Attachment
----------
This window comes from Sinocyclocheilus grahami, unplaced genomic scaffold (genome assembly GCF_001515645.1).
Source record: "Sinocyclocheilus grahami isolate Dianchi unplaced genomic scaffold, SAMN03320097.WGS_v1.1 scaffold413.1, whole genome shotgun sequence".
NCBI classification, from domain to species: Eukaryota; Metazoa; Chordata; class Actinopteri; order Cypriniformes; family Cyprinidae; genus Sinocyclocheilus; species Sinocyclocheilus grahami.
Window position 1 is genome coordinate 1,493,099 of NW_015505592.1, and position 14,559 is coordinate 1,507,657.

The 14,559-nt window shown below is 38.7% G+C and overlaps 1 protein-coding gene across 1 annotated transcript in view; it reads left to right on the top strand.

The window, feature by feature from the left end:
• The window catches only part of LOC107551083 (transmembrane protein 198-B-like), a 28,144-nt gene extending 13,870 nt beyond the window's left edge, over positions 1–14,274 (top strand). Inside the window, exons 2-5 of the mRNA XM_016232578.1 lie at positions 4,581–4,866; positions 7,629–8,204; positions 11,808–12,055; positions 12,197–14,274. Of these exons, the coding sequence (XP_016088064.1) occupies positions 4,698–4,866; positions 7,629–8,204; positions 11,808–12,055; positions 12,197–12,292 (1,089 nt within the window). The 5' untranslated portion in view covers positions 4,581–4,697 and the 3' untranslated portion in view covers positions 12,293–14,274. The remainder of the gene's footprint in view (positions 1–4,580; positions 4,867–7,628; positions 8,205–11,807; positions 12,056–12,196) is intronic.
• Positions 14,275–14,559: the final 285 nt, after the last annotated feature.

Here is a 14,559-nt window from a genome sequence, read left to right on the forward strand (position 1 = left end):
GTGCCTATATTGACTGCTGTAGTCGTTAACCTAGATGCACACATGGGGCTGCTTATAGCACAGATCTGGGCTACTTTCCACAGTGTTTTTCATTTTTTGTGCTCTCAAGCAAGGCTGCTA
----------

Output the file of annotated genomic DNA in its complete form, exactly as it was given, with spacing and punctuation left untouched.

This window comes from Sinocyclocheilus grahami, unplaced genomic scaffold (genome assembly GCF_001515645.1).
Source record: "Sinocyclocheilus grahami isolate Dianchi unplaced genomic scaffold, SAMN03320097.WGS_v1.1 scaffold413.1, whole genome shotgun sequence".
NCBI classification, from domain to species: Eukaryota; Metazoa; Chordata; class Actinopteri; order Cypriniformes; family Cyprinidae; genus Sinocyclocheilus; species Sinocyclocheilus grahami.
Window position 1 is genome coordinate 1,493,099 of NW_015505592.1, and position 14,559 is coordinate 1,507,657.

The 14,559-nt window shown below is 38.7% G+C and overlaps 1 protein-coding gene across 1 annotated transcript in view; it reads left to right on the top strand.

The window, feature by feature from the left end:
• The window catches only part of LOC107551083 (transmembrane protein 198-B-like), a 28,144-nt gene extending 13,870 nt beyond the window's left edge, over positions 1–14,274 (top strand). Inside the window, exons 2-5 of the mRNA XM_016232578.1 lie at positions 4,581–4,866; positions 7,629–8,204; positions 11,808–12,055; positions 12,197–14,274. Of these exons, the coding sequence (XP_016088064.1) occupies positions 4,698–4,866; positions 7,629–8,204; positions 11,808–12,055; positions 12,197–12,292 (1,089 nt within the window). The 5' untranslated portion in view covers positions 4,581–4,697 and the 3' untranslated portion in view covers positions 12,293–14,274. The remainder of the gene's footprint in view (positions 1–4,580; positions 4,867–7,628; positions 8,205–11,807; positions 12,056–12,196) is intronic.
• Positions 14,275–14,559: the final 285 nt, after the last annotated feature.

Here is a 14,559-nt window from a genome sequence, read left to right on the forward strand (position 1 = left end):
GTGCCTATATTGACTGCTGTAGTCGTTAACCTAGATGCACACATGGGGCTGCTTATAGCACAGATCTGGGCTACTTTCCACAGTGTTTTTCATTTTTTGTGCTCTCAAGCAAGGCTGCTA